Pub. 19 2020-21 Issue 2


Maintaining the Basics: Preventing Complacency as We Head Into Flu Season

COVID continues to impact how we live and work,

and it does not look like this will change anytime soon. The significant changes to everyday behavior to keep our families, friends, and colleagues healthy and safe, can be confusing and downright frustrating. However, dealers and employees must continue to practice some basics to prevent the spread and a potential second wave that some medical experts are saying may happen as we head into flu season. Everyone can help by adhering to the basics. Enforcement in this area will help prevent a “second wave” and will be key in avoiding future shutdown orders.

Maintaining Social Distance (at least 6 feet apart)

Social distancing is something that we have been advised to practice since the start of the pandemic. As businesses began to open and shelter in place orders were lifted, maintaining social distancing became more challenging. Dealers can help employees and customers adhere to social distance guidelines in a few ways. Some businesses have assigned a point person to greet customers at the door. This is an employee that will help customers with what to expect when visiting your dealership. During uncertain times customers and people, in general, are understandably scared, and this leads to apprehension about what they should or should not be doing. A little understanding and helpful communication will go a long way to help the customers that have the most concern.

Washing Hands (Frequently) Correctly

From the start, we have been advised by medical professionals to wash our hands frequently. A visit to the CDC website ( provides the best guidance along with other great tips on when and how to wash hands. Everyone should follow these simple steps every time:

  • Wet your hands with clean, running water, turn off the tap, and apply soap.
  • Lather your hands by rubbing them together with the soap. Lather the backs of your hands, between your fingers, and under your nails.
  • Scrub your hands for at least 20 seconds. Need a timer? Hum the “Happy birthday” song from beginning to end twice.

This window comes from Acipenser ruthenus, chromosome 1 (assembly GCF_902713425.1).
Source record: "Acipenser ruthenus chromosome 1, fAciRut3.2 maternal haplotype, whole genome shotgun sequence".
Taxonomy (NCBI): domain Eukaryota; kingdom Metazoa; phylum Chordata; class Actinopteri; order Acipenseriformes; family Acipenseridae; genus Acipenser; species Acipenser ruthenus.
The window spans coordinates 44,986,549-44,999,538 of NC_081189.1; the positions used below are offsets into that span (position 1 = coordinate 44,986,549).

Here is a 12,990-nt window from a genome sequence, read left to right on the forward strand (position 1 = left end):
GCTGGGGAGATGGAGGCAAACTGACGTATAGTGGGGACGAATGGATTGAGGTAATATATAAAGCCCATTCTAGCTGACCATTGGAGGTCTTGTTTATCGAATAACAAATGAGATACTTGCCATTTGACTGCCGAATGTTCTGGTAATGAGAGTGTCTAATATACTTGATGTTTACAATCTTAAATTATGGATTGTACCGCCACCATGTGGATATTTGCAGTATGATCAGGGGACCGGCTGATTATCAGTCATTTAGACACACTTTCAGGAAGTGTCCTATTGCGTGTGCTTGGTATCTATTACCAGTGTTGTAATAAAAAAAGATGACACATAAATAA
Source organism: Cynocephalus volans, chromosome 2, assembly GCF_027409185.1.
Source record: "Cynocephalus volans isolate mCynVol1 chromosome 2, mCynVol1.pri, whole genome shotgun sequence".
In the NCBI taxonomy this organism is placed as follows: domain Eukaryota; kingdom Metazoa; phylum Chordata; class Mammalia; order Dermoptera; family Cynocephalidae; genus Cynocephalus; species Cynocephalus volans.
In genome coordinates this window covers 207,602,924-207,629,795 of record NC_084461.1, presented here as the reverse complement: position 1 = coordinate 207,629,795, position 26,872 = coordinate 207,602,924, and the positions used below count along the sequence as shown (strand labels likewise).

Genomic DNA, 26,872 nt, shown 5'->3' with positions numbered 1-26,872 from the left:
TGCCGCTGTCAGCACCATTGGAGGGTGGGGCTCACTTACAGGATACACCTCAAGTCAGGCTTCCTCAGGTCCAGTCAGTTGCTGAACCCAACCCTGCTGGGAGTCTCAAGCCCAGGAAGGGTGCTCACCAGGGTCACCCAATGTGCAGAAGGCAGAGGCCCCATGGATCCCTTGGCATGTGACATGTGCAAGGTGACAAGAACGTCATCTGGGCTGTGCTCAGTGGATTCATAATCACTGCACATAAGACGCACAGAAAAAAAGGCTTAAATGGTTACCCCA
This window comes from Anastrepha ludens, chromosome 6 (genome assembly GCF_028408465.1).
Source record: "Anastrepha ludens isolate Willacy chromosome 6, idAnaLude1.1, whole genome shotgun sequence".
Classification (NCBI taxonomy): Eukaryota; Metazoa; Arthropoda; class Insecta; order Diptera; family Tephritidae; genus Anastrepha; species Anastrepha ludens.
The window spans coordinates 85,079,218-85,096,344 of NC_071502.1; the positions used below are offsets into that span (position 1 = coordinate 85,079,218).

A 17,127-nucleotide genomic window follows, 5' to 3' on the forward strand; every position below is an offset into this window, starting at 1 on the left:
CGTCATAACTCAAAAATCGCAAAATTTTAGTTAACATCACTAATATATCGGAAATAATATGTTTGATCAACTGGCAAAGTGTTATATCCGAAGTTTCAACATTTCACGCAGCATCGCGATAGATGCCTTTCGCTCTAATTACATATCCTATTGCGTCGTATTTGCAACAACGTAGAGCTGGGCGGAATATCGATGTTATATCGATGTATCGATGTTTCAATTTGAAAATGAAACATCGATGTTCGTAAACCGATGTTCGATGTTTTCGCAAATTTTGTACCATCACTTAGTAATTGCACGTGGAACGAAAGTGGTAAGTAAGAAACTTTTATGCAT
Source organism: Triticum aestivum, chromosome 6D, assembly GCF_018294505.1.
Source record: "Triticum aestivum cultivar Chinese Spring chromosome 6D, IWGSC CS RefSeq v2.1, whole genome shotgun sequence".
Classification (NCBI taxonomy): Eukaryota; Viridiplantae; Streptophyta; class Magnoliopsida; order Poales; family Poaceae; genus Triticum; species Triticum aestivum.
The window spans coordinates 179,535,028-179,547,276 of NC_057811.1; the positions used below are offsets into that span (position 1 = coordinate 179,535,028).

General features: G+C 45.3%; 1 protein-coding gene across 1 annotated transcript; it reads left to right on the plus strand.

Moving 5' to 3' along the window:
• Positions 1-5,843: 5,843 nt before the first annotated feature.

• Rinse your hands well under clean, running water.
  • Dry your hands using a clean towel or air dry them.
wash your hands graphic

Practice cough and sneeze etiquette

Whenever possible, make sure everyone is practicing cough and sneeze etiquette. Cough and sneeze into a tissue, discard the tissue and then wash hands. If you do not have a tissue, the next best place is to cough or sneeze into the elbow area. If you are outside, move away from people when coughing and sneezing.

Ask employees to conduct a Health and Safety check before coming to work

Employees should check themselves daily before coming to work. Look for the following symptoms: fever or chills, cough, shortness of breath or difficulty breathing, fatigue, muscle or body aches, headache, new loss of taste or smell, sore throat, congestion or runny nose, nausea or vomiting, and diarrhea. Employees can go to the CDC website ( ) for additional information and for a Corona Virus self-checker.

There are a couple of other things employees can do to help. Conduct a health and safety check of those you live with. Remember, if they have symptoms, you may have been exposed to COVID. Notify others, including your employer, if you have been exposed to someone with COVID or that may be presenting symptoms of COVID. Test for COVID if symptomatic or if caring for someone with COVID. Employees should not report to work if they possibly have COVID.

Using Face Masks Properly

Wearing face masks all day can be uncomfortable and, for some, can present a health risk. Make sure employees are healthy enough to wear a face mask. If an employee is unable to wear a face mask, some other accommodation may be needed. For employees that can wear them, there is a proper way to put on and take off a facemask.

Again, handwashing is necessary. Wash your hands before putting the mask on and, once the mask is on, do not touch it at all. If you must adjust the mask, wash your hands, remove the mask, adjust, and then wash your hands again. Face masks should be worn over the mouth and nose. Face masks are ineffective when covering the mouth only, hanging from one ear, and when worn around your neck. See and follow all CDC recommendations regarding the use, disposal and care of face masks. Additional information can be found at: //

Disposable Gloves

Disposable gloves should not be used in place of washing hands regularly throughout the day. Gloves should only be worn when there is a chance of high exposure, such as handling high touch items where there is a good chance the virus is present and that could spread the virus onto the gloves. Disposable gloves should be used by employees who are responsible for cleaning and disinfecting the facilities. If you have touched a surface that may have a virus on it with disposable gloves, those gloves may now have the virus on them. It is important to be mindful when using disposable gloves. That means not touching your face, eyes, nose or mouth with the gloves. Remove the gloves properly by not touching the outside of the gloves. Dispose of the gloves and then wash your hands. See and follow all CDC recommendations regarding the use of disposable gloves. Additional information can be found at:

Charles Russo

This story appears in Issue 2 2020-21 of the New Jersey Auto Retailer Magazine.